Digital Editions managing editor Erika Ehmsen couldn’t resist the siren song of the chapter called “Fried Stuff.”

Why this recipe? There’s something magically delicious about sugar-dusted dough that’s crisp on the outside and has a warm, tender inside, whether it’s a cake doughnut, a state fair funnel cake, or a New Orleans beignet. I own a deep fry thermometer that I'd never used, so I volunteered to take a stab at making fritters, a decadent breakfast treat that's way out of my usual weekend waffle routine.

What was it like to make it? The batter was quick and easy to pull together, but the frying part was intimidating. The recipe suggested frying in a countertop fryer (which I don’t own or need to own) or a Dutch oven—with no particular size noted. I realized as the oil was glugging into my 2.75-quart Le Creuset "French" oven that my pot was barely going to hold the 3 inches of oil that the recipe called for. So when I over-enthusiastically dunked an especially large dollop of dough in the hot oil, it spat back and bubbled over the side of the pot. Flames shot up (!), so I cut the gas and narrowly avoided a grease fire. Lesson learned: Before tackling frying, make sure you have a deep, heavy pot that can accommodate that much oil—a high-sided wok should work well.

How did it turn out? The fritters turned out larger than Zoe Nathan would have recommended (the recipe says it makes 18 to 20 fritters and I made ... just 8). But if you didn't know what size they should have been and ignored the spindly tentacles of dough sprouting off the traditional fritter shape, then they turned out just the way they should have: Crisp on the outside, and warm and tender on the inside. Like a fragrant lemon funnel cake. And bonus: My kitchen smelled like the state fair.

Will I make it again? Maybe. (Did you see that vat of oil? It was like a medieval-castle security system.) To attempt this recipe again, I'd need to become more comfortable working around hot oil and doing so while juggling frying and serving—these fritters should be eaten hot, so I couldn't have a batch on the stove and a batch being delivered as breakfast in bed without help from a friend. But would I eat it again? Absolutely.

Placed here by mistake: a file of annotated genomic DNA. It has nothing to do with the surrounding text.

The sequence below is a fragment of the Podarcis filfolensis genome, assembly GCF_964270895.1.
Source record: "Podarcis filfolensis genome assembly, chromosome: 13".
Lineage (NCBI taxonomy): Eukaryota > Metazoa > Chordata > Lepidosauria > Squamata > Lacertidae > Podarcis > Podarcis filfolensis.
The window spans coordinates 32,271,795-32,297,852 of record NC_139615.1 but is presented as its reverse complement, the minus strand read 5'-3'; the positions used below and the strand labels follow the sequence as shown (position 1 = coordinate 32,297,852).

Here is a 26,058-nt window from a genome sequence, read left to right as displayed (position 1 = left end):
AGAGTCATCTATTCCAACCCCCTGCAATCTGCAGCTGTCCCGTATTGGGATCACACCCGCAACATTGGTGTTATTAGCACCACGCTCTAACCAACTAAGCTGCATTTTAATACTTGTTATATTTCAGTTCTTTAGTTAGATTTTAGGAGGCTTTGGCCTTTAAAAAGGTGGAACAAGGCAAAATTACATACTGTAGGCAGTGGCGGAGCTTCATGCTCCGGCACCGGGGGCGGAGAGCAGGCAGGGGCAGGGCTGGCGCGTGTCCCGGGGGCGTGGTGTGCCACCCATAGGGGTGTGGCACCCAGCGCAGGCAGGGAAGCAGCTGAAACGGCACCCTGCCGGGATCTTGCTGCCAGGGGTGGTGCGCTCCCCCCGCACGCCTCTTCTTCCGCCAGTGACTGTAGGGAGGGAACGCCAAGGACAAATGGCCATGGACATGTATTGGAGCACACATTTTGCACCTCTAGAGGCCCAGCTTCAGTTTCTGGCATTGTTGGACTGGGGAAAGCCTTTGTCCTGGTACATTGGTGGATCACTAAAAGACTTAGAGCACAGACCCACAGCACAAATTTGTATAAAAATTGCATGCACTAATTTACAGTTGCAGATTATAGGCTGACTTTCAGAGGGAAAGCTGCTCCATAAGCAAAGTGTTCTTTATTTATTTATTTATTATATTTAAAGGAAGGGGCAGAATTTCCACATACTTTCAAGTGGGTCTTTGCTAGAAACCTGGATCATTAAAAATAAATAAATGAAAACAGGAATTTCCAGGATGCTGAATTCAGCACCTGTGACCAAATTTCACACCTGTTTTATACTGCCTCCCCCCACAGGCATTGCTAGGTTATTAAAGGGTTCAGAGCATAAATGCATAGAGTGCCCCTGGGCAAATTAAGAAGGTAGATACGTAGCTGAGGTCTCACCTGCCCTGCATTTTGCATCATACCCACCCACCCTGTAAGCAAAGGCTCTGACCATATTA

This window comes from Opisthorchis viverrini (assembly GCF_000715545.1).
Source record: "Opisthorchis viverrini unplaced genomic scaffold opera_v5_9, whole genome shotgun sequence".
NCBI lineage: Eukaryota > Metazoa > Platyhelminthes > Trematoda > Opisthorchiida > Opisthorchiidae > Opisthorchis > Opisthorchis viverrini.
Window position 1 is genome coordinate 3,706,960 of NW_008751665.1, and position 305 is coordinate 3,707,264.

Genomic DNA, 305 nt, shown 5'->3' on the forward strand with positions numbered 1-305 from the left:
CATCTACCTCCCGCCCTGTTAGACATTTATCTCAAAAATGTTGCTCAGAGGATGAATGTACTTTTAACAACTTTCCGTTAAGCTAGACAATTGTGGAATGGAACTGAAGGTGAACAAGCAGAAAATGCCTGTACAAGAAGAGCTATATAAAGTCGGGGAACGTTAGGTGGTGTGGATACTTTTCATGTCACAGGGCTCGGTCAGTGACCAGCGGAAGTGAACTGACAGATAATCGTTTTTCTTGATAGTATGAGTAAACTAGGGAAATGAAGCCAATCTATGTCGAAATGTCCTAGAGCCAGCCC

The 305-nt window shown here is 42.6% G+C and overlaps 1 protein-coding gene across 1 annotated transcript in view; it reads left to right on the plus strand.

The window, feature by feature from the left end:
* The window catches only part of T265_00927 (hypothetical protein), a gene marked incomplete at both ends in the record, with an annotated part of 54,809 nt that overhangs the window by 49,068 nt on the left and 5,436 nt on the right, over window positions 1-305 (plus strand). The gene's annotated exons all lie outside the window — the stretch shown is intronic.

LEMON RICOTTA FRITTERS

Makes 18 to 20 fritters

"Fritters wait for no man," writes Zoe Nathan. "When they are ready, they must be eaten right away. This is not the kind of thing you can set out in a bowl as part of a beautiful pastry display, for your guests to slowly enjoy. When you make these, everyone should be standing around looking over your shoulder, sipping mimosas, and waiting for the next batch to come out so they can quickly shove them into their months. It’s way more fun that way anyway."

Ingredients:

Canola oil for frying2 eggs, separated1/2 cup (125 g) ricottaZest of 2 lemons1/3 cup (80 ml) whole milk1 cup (130 g) all-purpose flour5 tsp. sugar3/4 tsp. kosher salt1/2 tsp. baking powder2 tbsp. unsalted butter, meltedPowdered sugar for sprinklingSpecial equipment:Candy thermometerDutch oven that can easily handle 3 inches of oil (with head space/room for liquid displacement) or countertop fryer

1. In a Dutch oven or countertop fryer, heat 3 in. (7.5 cm) canola oil to 375°F (190°C).2. Whisk together the egg yolks, ricotta, lemon zest, and milk in a small bowl.3. In medium bowl, whisk together the flour, sugar, salt, and baking powder.4. In the bowl of a stand mixer fitted with the whisk attachment, whisk the egg whites on high speed until soft peaks form, 3 to 4 minutes.5. Meanwhile, add the egg yolk mixture to the flour mixture, followed by the melted butter. Stir until just combined. Gently fold in the egg whites.6. Using a soup spoon, scoop up 2 to 2 1/2 tbsp. of batter and ease it into the hot oil using another spoon. Fry in batches until golden brown, 5 to 6 minutes.7. Allow to cool just slightly on a cooling rack, then sprinkle with powdered sugar. Serve hot!

These do not keep well at all, so don't ask them to. Eat immediately.

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